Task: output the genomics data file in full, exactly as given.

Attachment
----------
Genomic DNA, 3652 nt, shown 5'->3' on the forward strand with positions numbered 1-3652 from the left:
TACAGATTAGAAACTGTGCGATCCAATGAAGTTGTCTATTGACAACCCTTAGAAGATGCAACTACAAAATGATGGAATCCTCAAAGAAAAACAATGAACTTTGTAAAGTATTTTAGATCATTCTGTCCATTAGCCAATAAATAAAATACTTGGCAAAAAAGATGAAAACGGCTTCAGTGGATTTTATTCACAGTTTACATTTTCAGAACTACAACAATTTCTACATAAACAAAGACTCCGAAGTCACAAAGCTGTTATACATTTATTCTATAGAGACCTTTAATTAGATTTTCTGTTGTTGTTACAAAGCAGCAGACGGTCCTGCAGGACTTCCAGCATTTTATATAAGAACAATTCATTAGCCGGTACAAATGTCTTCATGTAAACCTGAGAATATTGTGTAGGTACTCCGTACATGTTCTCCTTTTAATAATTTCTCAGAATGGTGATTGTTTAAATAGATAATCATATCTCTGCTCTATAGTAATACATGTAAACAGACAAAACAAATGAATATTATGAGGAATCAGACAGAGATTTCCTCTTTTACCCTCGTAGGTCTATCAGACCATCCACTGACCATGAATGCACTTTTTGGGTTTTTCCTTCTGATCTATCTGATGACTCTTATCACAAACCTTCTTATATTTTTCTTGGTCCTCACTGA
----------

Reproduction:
Genomic DNA, 3652 nt, shown 5'->3' on the forward strand with positions numbered 1-3652 from the left:
TACAGATTAGAAACTGTGCGATCCAATGAAGTTGTCTATTGACAACCCTTAGAAGATGCAACTACAAAATGATGGAATCCTCAAAGAAAAACAATGAACTTTGTAAAGTATTTTAGATCATTCTGTCCATTAGCCAATAAATAAAATACTTGGCAAAAAAGATGAAAACGGCTTCAGTGGATTTTATTCACAGTTTACATTTTCAGAACTACAACAATTTCTACATAAACAAAGACTCCGAAGTCACAAAGCTGTTATACATTTATTCTATAGAGACCTTTAATTAGATTTTCTGTTGTTGTTACAAAGCAGCAGACGGTCCTGCAGGACTTCCAGCATTTTATATAAGAACAATTCATTAGCCGGTACAAATGTCTTCATGTAAACCTGAGAATATTGTGTAGGTACTCCGTACATGTTCTCCTTTTAATAATTTCTCAGAATGGTGATTGTTTAAATAGATAATCATATCTCTGCTCTATAGTAATACATGTAAACAGACAAAACAAATGAATATTATGAGGAATCAGACAGAGATTTCCTCTTTTACCCTCGTAGGTCTATCAGACCATCCACTGACCATGAATGCACTTTTTGGGTTTTTCCTTCTGATCTATCTGATGACTCTTATCACAAACCTTCTTATATTTTTCTTGGTCCTCACTGA